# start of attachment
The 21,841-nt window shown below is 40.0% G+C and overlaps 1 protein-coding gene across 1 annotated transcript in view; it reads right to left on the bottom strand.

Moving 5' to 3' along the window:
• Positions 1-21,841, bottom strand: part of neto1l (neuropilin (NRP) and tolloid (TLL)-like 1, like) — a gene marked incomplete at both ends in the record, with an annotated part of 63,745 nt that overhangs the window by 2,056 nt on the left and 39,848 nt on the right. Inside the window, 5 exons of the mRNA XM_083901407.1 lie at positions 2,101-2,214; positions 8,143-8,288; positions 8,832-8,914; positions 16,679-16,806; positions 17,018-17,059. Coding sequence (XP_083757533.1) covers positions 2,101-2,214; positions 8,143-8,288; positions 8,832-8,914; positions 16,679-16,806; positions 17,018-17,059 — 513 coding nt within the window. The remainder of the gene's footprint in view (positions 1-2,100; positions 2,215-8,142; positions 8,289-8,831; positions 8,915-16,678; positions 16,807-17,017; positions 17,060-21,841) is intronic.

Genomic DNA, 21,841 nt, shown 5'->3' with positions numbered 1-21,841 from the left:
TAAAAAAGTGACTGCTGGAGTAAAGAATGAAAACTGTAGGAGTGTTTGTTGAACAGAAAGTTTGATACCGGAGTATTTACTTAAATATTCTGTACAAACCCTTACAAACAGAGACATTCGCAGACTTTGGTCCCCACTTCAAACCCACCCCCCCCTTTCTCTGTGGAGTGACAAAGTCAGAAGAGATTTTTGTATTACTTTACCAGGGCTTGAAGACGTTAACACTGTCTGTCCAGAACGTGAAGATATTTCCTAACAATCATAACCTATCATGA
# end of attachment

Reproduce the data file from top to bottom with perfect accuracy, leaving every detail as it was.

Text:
The 21,841-nt window shown below is 40.0% G+C and overlaps 1 protein-coding gene across 1 annotated transcript in view; it reads right to left on the bottom strand.

Moving 5' to 3' along the window:
• Positions 1-21,841, bottom strand: part of neto1l (neuropilin (NRP) and tolloid (TLL)-like 1, like) — a gene marked incomplete at both ends in the record, with an annotated part of 63,745 nt that overhangs the window by 2,056 nt on the left and 39,848 nt on the right. Inside the window, 5 exons of the mRNA XM_083901407.1 lie at positions 2,101-2,214; positions 8,143-8,288; positions 8,832-8,914; positions 16,679-16,806; positions 17,018-17,059. Coding sequence (XP_083757533.1) covers positions 2,101-2,214; positions 8,143-8,288; positions 8,832-8,914; positions 16,679-16,806; positions 17,018-17,059 — 513 coding nt within the window. The remainder of the gene's footprint in view (positions 1-2,100; positions 2,215-8,142; positions 8,289-8,831; positions 8,915-16,678; positions 16,807-17,017; positions 17,060-21,841) is intronic.

Genomic DNA, 21,841 nt, shown 5'->3' with positions numbered 1-21,841 from the left:
TAAAAAAGTGACTGCTGGAGTAAAGAATGAAAACTGTAGGAGTGTTTGTTGAACAGAAAGTTTGATACCGGAGTATTTACTTAAATATTCTGTACAAACCCTTACAAACAGAGACATTCGCAGACTTTGGTCCCCACTTCAAACCCACCCCCCCCTTTCTCTGTGGAGTGACAAAGTCAGAAGAGATTTTTGTATTACTTTACCAGGGCTTGAAGACGTTAACACTGTCTGTCCAGAACGTGAAGATATTTCCTAACAATCATAACCTATCATGA